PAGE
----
David Bourget (Western Ontario)
David Chalmers (ANU, NYU)
Rafael De Clercq
Jack Alan Reynolds
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Synthese 190 (16):3535-3551 (2013)
In this paper I am concerned with the question of whether degrees of belief can figure in reasoning processes that are executed by humans. It is generally accepted that outright beliefs and intentions can be part of reasoning processes, but the role of degrees of belief remains unclear. The literature on subjective Bayesianism, which seems to be the natural place to look for discussions of the role of degrees of belief in reasoning, does not address the question of whether degrees of belief play a role in real agents’ reasoning processes. On the other hand, the philosophical literature on reasoning, which relies much less heavily on idealizing assumptions about reasoners than Bayesianism, is almost exclusively concerned with outright belief. One possible explanation for why no philosopher has yet developed an account of reasoning with degrees of belief is that reasoning with degrees of belief is not possible for humans. In this paper, I will consider three arguments for this claim. I will show why these arguments are flawed, and conclude that, at least as far as these arguments are concerned, it seems like there is no good reason why the topic of reasoning with degrees of belief has received so little attention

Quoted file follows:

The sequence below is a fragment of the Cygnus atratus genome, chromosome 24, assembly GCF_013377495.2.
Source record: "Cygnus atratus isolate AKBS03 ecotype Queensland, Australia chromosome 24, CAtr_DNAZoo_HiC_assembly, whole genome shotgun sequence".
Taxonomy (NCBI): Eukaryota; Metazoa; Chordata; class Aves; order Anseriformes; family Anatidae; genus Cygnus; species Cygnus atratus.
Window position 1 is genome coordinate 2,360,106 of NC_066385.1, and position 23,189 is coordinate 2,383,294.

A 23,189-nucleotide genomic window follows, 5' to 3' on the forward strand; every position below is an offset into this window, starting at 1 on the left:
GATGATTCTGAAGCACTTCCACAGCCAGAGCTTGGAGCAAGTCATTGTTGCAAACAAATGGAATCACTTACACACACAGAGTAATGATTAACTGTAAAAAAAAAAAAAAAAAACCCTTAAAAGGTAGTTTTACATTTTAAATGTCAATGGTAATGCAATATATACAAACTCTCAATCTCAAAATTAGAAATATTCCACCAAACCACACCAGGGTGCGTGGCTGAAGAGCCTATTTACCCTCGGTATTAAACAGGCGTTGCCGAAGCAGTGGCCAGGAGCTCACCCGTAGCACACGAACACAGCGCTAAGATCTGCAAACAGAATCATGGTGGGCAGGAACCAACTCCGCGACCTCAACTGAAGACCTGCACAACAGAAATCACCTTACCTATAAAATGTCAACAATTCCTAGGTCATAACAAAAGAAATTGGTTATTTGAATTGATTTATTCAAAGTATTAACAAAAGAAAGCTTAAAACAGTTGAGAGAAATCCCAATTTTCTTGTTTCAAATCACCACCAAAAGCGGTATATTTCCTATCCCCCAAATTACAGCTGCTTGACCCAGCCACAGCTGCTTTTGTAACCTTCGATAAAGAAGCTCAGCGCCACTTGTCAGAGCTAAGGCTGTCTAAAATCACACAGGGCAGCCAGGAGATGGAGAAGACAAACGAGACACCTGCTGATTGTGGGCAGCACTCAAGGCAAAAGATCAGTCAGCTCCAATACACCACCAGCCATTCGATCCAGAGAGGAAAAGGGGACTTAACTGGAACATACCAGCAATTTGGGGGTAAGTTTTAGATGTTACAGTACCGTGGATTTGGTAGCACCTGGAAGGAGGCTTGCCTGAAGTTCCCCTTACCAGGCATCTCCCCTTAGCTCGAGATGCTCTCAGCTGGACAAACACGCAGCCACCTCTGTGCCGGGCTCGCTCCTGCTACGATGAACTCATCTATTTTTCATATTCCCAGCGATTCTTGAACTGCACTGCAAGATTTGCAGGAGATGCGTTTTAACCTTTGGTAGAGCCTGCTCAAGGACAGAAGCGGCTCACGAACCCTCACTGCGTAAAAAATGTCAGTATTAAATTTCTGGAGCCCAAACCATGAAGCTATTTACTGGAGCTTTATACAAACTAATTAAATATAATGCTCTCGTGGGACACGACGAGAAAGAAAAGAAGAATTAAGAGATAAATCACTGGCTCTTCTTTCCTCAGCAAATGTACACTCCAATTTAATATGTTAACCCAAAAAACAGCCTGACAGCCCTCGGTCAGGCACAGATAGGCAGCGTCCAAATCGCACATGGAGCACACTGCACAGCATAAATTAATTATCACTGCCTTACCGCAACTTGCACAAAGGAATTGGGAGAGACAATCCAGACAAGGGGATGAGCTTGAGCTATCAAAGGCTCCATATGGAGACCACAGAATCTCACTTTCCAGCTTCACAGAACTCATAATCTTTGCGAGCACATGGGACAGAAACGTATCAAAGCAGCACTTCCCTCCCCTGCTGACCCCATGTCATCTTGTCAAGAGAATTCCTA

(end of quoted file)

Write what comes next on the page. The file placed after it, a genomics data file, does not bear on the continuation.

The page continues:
|Keywords||Reasoning Degrees of belief Harman Probability|
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References found in this work BETA
David Christensen (2004). Putting Logic in its Place: Formal Constraints on Rational Belief. Oxford University Press.
Keith Frankish (2004). Mind and Supermind. Cambridge: Cambridge University Press.
Keith Frankish & Jonathan St B. T. Evans (eds.) (2009). In Two Minds: Dual Processes and Beyond. Oxford University Press.
Paul Grice (2005). Aspects of Reason. Clarendon Press.
Gilbert Harman (1986). Change in View. MIT Press.
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